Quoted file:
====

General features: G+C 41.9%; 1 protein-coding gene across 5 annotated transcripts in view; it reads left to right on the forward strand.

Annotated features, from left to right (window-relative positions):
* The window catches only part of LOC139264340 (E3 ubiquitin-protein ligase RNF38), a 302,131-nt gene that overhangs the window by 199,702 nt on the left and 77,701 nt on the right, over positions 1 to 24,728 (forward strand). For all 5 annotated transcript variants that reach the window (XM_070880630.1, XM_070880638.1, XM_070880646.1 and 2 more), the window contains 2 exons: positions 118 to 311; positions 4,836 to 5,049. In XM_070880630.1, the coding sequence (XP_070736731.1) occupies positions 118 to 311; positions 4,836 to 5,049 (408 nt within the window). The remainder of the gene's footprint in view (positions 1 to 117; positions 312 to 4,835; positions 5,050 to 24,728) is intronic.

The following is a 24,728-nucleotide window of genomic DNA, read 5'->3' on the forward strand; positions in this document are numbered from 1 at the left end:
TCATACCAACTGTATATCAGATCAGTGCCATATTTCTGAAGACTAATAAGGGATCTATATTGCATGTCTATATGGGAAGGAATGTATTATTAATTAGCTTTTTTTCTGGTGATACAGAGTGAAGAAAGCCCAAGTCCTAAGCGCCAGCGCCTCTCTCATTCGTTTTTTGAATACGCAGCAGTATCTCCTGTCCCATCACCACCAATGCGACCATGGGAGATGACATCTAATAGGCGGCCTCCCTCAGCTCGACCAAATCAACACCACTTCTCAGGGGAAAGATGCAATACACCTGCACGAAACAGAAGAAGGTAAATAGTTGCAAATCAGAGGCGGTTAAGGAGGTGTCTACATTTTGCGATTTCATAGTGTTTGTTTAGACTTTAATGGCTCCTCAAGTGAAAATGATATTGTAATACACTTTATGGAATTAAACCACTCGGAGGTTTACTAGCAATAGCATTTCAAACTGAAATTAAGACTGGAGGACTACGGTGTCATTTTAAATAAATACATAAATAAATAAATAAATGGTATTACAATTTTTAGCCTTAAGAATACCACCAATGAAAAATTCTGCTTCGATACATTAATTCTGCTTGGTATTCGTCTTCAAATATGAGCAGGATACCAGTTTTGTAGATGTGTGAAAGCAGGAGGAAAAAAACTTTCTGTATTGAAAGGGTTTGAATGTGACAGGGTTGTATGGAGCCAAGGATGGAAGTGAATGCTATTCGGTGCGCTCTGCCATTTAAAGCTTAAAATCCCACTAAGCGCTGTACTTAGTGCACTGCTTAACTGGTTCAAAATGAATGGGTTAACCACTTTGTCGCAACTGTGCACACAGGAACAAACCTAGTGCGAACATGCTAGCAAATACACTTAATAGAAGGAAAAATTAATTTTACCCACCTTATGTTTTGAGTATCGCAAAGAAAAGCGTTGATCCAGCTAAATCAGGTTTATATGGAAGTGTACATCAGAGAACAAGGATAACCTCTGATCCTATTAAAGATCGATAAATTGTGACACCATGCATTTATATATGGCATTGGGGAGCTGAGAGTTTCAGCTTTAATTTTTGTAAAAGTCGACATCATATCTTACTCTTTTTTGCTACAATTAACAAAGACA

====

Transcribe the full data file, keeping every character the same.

General features: G+C 41.9%; 1 protein-coding gene across 5 annotated transcripts in view; it reads left to right on the forward strand.

Annotated features, from left to right (window-relative positions):
* The window catches only part of LOC139264340 (E3 ubiquitin-protein ligase RNF38), a 302,131-nt gene that overhangs the window by 199,702 nt on the left and 77,701 nt on the right, over positions 1 to 24,728 (forward strand). For all 5 annotated transcript variants that reach the window (XM_070880630.1, XM_070880638.1, XM_070880646.1 and 2 more), the window contains 2 exons: positions 118 to 311; positions 4,836 to 5,049. In XM_070880630.1, the coding sequence (XP_070736731.1) occupies positions 118 to 311; positions 4,836 to 5,049 (408 nt within the window). The remainder of the gene's footprint in view (positions 1 to 117; positions 312 to 4,835; positions 5,050 to 24,728) is intronic.

The following is a 24,728-nucleotide window of genomic DNA, read 5'->3' on the forward strand; positions in this document are numbered from 1 at the left end:
TCATACCAACTGTATATCAGATCAGTGCCATATTTCTGAAGACTAATAAGGGATCTATATTGCATGTCTATATGGGAAGGAATGTATTATTAATTAGCTTTTTTTCTGGTGATACAGAGTGAAGAAAGCCCAAGTCCTAAGCGCCAGCGCCTCTCTCATTCGTTTTTTGAATACGCAGCAGTATCTCCTGTCCCATCACCACCAATGCGACCATGGGAGATGACATCTAATAGGCGGCCTCCCTCAGCTCGACCAAATCAACACCACTTCTCAGGGGAAAGATGCAATACACCTGCACGAAACAGAAGAAGGTAAATAGTTGCAAATCAGAGGCGGTTAAGGAGGTGTCTACATTTTGCGATTTCATAGTGTTTGTTTAGACTTTAATGGCTCCTCAAGTGAAAATGATATTGTAATACACTTTATGGAATTAAACCACTCGGAGGTTTACTAGCAATAGCATTTCAAACTGAAATTAAGACTGGAGGACTACGGTGTCATTTTAAATAAATACATAAATAAATAAATAAATGGTATTACAATTTTTAGCCTTAAGAATACCACCAATGAAAAATTCTGCTTCGATACATTAATTCTGCTTGGTATTCGTCTTCAAATATGAGCAGGATACCAGTTTTGTAGATGTGTGAAAGCAGGAGGAAAAAAACTTTCTGTATTGAAAGGGTTTGAATGTGACAGGGTTGTATGGAGCCAAGGATGGAAGTGAATGCTATTCGGTGCGCTCTGCCATTTAAAGCTTAAAATCCCACTAAGCGCTGTACTTAGTGCACTGCTTAACTGGTTCAAAATGAATGGGTTAACCACTTTGTCGCAACTGTGCACACAGGAACAAACCTAGTGCGAACATGCTAGCAAATACACTTAATAGAAGGAAAAATTAATTTTACCCACCTTATGTTTTGAGTATCGCAAAGAAAAGCGTTGATCCAGCTAAATCAGGTTTATATGGAAGTGTACATCAGAGAACAAGGATAACCTCTGATCCTATTAAAGATCGATAAATTGTGACACCATGCATTTATATATGGCATTGGGGAGCTGAGAGTTTCAGCTTTAATTTTTGTAAAAGTCGACATCATATCTTACTCTTTTTTGCTACAATTAACAAAGACA